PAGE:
Basically, Yamamoto's battleships were a day away, and in a crey poor position to do anything useful.
     
  9. bronk7

    bronk7 Well-Known Member

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    if a ship is damaged, but able to move, will it not move away from the enemy?? if it's too damaged to move, then it's as good as sunk anyway...
     
  10. Takao

    Takao Ace

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    Yes...But, not only do Nagumos' Haruna, Kirishima, Tone, and Chikuma have a good day's advance on Yamamoto's trailing battleships, they are also several knots faster as a group.

    So, yet again, we return to the quandary of Yamamoto keeping his battleships "out in left field" where they can do little good. in what is probably the most important battle of the war for Japan.
     
  11. Dave55

    Dave55 Member

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    His 5.25" (which were excellent) fire directors weren't working correctly either, were they?
     
  12. bronk7

    bronk7 Well-Known Member

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    main point is, if the BBs are moving that far to 'mop' up cripples, I don't think the BBs, from either force, would be contributing too much to the battle...the cripples are already ''crippled'' really bad
     
  13. lwd

    lwd Ace

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    There was evidence at least from the Battle of the Coral Sea that carrier engagments could result in even the carriers of the victorious side being rendered rather impotent. Perhaps the Yamato and company were there to insure naval dominance if this happened.
     
  14. mac_bolan00

    mac_bolan00 Member

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    one day of steaming in a mid-ocean battle seems a short time. it was even planned that some of hosogoya's ships from the aleutian force would veer south and join yamamoto's main force.
     
  15. steverodgers801

    steverodgers801 Member

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    re the BB's, Yamato did not expect the air battle to happen so early. Based on his plan the back up force would arrived around the time the US fleet did
     
  16. bronk7

    bronk7 Well-Known Member

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    exactly, and that's what got them into trouble...not planning on what the enemy what capable of
     
  17. Carronade

    Carronade Ace Patron  

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    It comes back to the codebreaking; without that, there was no reason for every available American carrier to be in exactly the right spot off Midway on the morning of June 4.
     
  18. squidly the octopus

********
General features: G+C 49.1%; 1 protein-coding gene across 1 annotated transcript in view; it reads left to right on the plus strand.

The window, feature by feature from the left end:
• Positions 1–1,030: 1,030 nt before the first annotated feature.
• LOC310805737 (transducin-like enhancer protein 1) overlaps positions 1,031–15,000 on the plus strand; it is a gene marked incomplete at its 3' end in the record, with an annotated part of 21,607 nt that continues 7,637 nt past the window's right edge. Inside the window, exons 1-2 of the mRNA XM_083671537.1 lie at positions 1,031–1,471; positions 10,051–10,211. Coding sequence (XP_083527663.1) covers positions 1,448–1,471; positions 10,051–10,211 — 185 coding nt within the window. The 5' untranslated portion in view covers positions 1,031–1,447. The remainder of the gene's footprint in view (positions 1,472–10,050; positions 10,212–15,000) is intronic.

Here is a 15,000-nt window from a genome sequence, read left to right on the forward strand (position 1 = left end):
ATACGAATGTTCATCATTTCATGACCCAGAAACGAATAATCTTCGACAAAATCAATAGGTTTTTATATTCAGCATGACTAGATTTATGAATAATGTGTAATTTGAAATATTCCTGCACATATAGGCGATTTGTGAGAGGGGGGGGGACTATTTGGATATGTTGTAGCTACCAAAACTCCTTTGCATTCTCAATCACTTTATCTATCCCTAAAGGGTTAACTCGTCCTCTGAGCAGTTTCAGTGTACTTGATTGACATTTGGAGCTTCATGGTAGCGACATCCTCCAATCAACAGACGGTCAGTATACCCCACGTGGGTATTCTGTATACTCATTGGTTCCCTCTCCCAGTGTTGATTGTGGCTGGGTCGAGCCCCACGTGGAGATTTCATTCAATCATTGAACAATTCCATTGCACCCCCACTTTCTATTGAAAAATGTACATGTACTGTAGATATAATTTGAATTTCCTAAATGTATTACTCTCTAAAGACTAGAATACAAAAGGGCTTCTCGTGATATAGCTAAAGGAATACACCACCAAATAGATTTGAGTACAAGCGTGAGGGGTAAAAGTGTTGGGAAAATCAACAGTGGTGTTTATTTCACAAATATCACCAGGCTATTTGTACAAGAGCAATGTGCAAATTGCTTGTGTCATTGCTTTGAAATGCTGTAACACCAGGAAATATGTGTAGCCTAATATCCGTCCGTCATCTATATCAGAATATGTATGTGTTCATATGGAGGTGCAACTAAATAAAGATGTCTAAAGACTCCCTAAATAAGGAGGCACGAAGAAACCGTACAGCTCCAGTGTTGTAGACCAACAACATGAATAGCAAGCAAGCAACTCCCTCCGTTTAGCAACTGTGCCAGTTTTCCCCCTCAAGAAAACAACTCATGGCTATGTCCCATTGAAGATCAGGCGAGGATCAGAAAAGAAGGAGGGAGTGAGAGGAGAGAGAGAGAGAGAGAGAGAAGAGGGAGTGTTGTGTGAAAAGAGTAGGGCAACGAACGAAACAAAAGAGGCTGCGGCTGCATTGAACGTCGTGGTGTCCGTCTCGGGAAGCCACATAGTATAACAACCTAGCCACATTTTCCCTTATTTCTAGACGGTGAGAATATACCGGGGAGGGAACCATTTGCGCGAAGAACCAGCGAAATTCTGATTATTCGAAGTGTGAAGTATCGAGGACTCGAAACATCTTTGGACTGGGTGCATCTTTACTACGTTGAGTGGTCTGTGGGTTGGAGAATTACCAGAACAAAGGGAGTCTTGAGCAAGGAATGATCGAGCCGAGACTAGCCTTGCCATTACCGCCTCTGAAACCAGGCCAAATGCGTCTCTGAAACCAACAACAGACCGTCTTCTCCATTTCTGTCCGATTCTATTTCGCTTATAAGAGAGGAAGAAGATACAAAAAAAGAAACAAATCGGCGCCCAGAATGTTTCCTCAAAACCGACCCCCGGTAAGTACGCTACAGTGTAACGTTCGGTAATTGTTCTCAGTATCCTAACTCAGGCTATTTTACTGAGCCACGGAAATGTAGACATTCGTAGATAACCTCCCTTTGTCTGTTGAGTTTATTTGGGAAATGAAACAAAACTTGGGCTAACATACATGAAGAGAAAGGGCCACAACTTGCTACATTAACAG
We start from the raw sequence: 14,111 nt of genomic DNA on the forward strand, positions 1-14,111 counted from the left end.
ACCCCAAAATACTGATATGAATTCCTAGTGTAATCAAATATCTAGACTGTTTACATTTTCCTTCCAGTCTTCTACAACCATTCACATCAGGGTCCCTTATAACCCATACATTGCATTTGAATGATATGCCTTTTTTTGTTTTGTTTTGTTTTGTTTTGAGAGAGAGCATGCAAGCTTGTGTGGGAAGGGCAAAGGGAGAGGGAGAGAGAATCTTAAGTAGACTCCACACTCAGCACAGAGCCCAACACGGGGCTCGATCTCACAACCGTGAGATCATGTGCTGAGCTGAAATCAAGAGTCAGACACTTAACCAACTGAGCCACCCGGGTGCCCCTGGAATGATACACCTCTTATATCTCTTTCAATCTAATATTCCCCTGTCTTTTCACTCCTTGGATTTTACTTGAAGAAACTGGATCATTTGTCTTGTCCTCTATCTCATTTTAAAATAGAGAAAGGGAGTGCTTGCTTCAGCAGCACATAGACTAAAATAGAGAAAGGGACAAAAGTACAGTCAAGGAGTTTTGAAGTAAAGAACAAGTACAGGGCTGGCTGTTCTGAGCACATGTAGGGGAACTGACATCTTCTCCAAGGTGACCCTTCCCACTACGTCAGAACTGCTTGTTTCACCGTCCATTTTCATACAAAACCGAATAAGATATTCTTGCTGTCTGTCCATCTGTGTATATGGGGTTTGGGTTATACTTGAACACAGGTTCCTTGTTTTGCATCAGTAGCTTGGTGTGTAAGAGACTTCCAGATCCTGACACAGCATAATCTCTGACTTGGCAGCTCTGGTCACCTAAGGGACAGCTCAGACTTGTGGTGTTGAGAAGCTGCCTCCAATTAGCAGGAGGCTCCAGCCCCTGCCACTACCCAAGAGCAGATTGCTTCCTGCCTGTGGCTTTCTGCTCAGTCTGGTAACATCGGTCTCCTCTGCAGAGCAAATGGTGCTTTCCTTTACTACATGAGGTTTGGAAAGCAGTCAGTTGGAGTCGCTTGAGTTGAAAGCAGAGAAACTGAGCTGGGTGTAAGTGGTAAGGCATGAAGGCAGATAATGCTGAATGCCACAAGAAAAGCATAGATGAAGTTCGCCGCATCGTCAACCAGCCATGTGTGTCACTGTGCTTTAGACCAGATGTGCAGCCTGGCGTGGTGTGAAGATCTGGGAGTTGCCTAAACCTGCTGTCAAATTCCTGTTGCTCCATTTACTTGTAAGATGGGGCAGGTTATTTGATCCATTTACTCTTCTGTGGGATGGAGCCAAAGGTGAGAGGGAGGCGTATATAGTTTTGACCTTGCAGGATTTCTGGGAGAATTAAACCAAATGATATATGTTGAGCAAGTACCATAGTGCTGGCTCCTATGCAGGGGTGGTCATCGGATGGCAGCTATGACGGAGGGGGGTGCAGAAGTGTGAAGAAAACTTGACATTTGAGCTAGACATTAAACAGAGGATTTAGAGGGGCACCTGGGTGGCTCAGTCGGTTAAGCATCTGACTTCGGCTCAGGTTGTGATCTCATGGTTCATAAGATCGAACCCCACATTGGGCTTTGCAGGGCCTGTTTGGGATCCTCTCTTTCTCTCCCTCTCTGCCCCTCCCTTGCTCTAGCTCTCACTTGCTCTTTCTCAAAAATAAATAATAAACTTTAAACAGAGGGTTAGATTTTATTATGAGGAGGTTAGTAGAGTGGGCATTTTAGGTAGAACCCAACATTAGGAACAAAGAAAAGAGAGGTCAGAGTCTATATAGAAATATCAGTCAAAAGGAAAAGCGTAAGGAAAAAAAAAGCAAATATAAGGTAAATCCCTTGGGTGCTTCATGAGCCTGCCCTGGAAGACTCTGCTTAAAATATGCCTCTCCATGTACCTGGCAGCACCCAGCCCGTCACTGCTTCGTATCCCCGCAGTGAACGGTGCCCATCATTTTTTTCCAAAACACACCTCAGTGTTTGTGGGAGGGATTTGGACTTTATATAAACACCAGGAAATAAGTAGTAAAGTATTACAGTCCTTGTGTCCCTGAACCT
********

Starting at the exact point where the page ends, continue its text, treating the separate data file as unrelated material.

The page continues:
squidly the octopus New Member

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    The IJN brought their battleships along because that was what they had available, not because there was any vital mission for them to accomplish other than perhaps shore bombardment. This was true for both sides in the Pacific War, being heavily invested in battleships as of 1941 and finding out in short order that they didn't actually have much of a mission other than that. I'm sure the USN would have brought some battleships to Midway also, had they had any to bring, even though they were obviously not needed to achieve a historic victory (which we all know in hindsight).

    Had everyone possessed crystal ball prescience before the war, there would have been fewer battleships built and fewer brought along on missions. But lacking that, they had a bunch of battleships and weren't able to reconcile themselves with just leaving them at home as museum pieces...... yet.
     
  19. Carronade

    Carronade Ace Patron  

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    The Pacific Fleet had approximately seven battleships available, forming TF1 based on the West Coast; Nimitz chose not to employ them. These were modernized WWI-era "standard type" ships, comparable to the Japanese battleships other than Yamato.

    The Japanese tabletop war games prior to Midway assigned the Americans both carrier and surface forces, so apparently they assumed or at least wanted to be prepared for us to bring out our battle fleet.
     
  20. squidly the octopus

    squidly the octopus New Member

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    Questionable if they could have made it in time.... was already late May when this decision was made I think.... 3000 miles between SF and Midway.... flank speed of 20 knots at most, and perhaps less, for those old battleships, which wouldn't have been maintained anyway due to fuel requirements (about which I'm not sure of the particulars of unrep resources available for that voyage, but I know such resources were scarce in the Pacific Fleet at that time)............. but score one for Adm. Nimitz if it was possible to get them there and he knew ahead of time that they wouldn't be needed.